In Japanese works, the use of the counter word for small animals instead of the one for people in order to show contempt for the target.
Name Space: Main
Page Type: Trope
One of the many ways in which Japanese differs from English is in its counting system. In order to count anything, it's necessary to add a special "counter word" to the end of the number. The counter for people, for example, is "人" (pronounced "ri" or "nin") [[hottip:*:hitori, futari, sannin, yonin, gonin, rokunin, shichinin, hachinin, kyuunin, juunin]]. In contrast, the counter "匹" (hiki) [[hottip:*:ippiki, nihiki, sanbiki, yonhiki, gohiki, roppiki, nanahiki, happiki, kyuuhiki, juppiki]] is used for small animals such as cats and dogs.
So when a character refers to a human being or group of human beings with the counter "hiki", it's more or less equivalent to treating that person as an animal. This can be compared to the use of "it" for human beings in English. It usually indicates contempt for the person/people being spoken of and incredible arrogance. It can also be used to indicate Fantastic Racism toward humans.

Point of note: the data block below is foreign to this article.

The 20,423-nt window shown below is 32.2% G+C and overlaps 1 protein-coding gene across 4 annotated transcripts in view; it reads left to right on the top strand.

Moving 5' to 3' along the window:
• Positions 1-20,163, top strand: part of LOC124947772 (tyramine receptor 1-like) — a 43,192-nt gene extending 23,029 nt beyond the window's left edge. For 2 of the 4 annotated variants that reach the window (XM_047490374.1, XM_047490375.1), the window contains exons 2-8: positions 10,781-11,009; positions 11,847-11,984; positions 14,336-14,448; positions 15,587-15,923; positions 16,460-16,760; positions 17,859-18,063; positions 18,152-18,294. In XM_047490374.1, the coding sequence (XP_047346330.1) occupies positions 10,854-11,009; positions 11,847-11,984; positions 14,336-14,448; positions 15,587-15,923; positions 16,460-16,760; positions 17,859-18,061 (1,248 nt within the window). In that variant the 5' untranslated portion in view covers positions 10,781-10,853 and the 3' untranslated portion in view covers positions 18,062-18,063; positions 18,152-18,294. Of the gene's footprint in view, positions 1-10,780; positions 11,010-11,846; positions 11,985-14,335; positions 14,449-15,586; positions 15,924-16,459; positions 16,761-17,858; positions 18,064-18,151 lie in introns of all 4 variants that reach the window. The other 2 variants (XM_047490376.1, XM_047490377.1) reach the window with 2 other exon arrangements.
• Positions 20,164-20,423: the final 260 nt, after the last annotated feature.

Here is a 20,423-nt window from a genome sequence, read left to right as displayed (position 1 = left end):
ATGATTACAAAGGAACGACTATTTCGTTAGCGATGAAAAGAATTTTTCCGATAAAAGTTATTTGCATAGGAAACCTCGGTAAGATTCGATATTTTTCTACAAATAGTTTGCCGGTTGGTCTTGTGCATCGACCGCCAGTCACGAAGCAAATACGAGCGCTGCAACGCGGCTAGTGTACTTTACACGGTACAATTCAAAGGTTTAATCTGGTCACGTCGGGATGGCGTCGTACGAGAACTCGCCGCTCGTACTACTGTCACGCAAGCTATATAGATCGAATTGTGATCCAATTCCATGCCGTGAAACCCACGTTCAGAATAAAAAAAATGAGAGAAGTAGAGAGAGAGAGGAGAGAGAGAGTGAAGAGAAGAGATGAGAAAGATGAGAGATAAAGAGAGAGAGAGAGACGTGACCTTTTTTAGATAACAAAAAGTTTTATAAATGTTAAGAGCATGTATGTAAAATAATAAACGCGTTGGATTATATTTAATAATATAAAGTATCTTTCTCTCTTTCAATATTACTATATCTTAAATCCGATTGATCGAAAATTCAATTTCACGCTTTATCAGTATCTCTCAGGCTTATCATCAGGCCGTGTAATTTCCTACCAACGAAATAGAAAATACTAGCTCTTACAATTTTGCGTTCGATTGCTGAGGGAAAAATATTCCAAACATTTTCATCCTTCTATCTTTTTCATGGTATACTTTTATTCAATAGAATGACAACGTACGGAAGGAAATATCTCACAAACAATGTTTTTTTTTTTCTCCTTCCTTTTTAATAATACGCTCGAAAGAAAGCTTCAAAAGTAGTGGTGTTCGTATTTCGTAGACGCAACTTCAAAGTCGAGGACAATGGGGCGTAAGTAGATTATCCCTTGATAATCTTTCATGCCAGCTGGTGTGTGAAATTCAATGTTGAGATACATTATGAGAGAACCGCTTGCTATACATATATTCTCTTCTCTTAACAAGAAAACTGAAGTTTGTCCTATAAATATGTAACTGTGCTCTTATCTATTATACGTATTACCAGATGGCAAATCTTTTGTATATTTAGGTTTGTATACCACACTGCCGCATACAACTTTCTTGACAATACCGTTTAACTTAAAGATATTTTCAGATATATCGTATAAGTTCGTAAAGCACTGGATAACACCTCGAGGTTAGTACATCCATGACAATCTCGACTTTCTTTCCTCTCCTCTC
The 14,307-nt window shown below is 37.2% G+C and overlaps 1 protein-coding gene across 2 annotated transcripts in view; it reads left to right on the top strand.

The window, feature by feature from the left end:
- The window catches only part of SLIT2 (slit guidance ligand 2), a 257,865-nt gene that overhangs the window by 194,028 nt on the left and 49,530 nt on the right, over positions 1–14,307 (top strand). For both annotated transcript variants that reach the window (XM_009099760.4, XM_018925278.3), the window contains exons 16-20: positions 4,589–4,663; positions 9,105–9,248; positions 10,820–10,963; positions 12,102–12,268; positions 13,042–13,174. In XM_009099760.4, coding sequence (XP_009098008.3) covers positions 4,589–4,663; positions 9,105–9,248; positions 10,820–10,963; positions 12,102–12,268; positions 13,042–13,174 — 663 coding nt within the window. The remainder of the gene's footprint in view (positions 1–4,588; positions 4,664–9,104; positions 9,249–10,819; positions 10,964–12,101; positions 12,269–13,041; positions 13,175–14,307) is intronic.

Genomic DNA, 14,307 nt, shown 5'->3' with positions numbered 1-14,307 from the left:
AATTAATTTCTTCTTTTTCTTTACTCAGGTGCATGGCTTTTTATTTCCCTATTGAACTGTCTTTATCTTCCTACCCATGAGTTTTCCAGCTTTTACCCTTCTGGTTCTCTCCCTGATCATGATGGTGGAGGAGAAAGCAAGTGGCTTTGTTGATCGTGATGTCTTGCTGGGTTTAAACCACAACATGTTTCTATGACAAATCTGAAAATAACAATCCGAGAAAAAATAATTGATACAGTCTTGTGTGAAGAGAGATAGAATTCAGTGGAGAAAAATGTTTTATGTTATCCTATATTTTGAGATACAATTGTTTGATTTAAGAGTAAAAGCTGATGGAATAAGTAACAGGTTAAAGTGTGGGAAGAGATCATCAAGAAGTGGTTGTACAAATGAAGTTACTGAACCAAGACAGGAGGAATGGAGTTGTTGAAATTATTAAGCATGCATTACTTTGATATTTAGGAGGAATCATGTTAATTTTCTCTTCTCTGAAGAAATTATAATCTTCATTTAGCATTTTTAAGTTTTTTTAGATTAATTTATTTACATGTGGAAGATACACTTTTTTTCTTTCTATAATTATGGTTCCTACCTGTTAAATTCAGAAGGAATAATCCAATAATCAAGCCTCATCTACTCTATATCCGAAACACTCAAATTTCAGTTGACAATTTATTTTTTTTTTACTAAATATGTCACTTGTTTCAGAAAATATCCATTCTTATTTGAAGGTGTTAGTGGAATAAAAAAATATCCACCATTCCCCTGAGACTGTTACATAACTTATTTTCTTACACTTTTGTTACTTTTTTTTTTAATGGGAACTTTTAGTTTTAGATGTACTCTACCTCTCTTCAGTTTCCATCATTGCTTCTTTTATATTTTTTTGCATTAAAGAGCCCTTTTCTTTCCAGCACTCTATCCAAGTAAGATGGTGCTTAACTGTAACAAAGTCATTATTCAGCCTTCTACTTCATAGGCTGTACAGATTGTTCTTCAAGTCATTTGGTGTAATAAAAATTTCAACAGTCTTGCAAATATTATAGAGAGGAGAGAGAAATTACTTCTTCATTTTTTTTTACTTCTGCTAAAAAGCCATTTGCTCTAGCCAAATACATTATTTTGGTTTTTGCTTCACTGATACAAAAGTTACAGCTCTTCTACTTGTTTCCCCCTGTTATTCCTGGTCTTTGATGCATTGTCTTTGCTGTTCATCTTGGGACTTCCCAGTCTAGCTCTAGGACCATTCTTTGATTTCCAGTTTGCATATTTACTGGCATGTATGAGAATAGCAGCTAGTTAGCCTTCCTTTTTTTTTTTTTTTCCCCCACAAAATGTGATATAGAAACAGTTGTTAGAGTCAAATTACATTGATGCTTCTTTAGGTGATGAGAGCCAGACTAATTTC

Listen for it!
In an episode of InuYasha, Kagura tries to tell Goshinki that "one or two children" are beneath his notice, using the 'hiki' counter. He tries to eat them anyway.
In the Fate Zero anime, when Zouken taunts Kariya that Sakura is not worth saving, he refers to her as "ippiki no musume": "one daughter".